In 1994, the dissipated effort suddenly came back to life as Republicans swept to power in the House. Their “Contract With America” explicitly called for the rapid deployment of antimissile arms.
The Clinton administration fought the initiative, but in May 2000, George W. Bush, then a candidate for president, promised to deploy defensive arms “at the earliest possible date.”
In July 2004, at a secluded Alaskan base, military contractors loaded a first interceptor rocket into a deep silo, followed over the months by 15 more in the wilds and 2 others at a sister base in California. In theory, the sites can now fire interceptors at North Korean warheads in space. The system has cost up to $40 billion so far.
The Bush administration is pushing more exotic efforts, including a fleet of Boeing 747s equipped with powerful lasers. The jets would zap enemy missiles, letting the debris fall back onto enemy territory. To date, the program has cost $4.3 billion.
Last month, a prototype jet with a bulbous nose for aiming the laser completed its low-power flight tests. Engineers are to install the big laser next year, with the project’s annual cost at $549 million. Rick Lehner, a spokesman for the Missile Defense Agency, said the summer of 2009 should see “the first shootdown of a missile.”
The administration’s Space Test Bed is a first step toward orbital antimissile arms. The secretive plan has drawn sharp fire from antimissile critics, and Congress for now has eliminated its budget for the next fiscal year.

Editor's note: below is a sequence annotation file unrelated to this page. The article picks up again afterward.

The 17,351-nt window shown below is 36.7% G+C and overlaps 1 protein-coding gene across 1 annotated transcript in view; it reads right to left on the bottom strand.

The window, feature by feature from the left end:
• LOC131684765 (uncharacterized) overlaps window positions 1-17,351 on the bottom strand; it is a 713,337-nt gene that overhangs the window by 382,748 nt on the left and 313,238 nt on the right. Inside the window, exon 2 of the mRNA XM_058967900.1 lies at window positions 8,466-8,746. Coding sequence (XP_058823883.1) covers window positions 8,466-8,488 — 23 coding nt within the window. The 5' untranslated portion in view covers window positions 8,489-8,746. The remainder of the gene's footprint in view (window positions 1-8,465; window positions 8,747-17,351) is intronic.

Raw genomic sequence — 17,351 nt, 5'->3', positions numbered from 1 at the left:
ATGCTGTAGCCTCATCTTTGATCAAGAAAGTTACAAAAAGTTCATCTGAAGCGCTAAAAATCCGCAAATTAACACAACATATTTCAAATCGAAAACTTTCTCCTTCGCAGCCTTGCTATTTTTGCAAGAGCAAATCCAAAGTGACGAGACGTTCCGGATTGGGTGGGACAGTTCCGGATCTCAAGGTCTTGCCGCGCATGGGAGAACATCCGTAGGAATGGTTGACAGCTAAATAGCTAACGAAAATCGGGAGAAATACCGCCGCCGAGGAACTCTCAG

The Union of Concerned Scientists, a private group in Cambridge, Mass., in May called the plan costly, ineffective against speeding missiles, but probably good at shattering satellites.
Its real value, the group said, “is certain to be recognized, and perhaps responded to, by other nations” in a space arms race.
Critics fault the overall antimissile effort as misguided and unnecessary. Any country stupid enough to fire a missile at the United States or its forces, they say, would suffer annihilating retaliation.
The real danger, they say, is terrorism. The billions the Bush administration is spending on antimissile arms should instead go to such precautions as securing nuclear arms around the globe and protecting the nation’s borders and ports.
In March 2004, as the administration prepared to install the first interceptors in Alaska, a group of 49 retired generals and admirals wrote Mr. Bush to argue for such a redirection. In a letter whose lead signer was Adm. William J. Crowe, chairman of the Joint Chiefs of Staff under Reagan and the first President Bush, the group called a financial shift “the militarily responsible course of action.”
Article by: The New York Times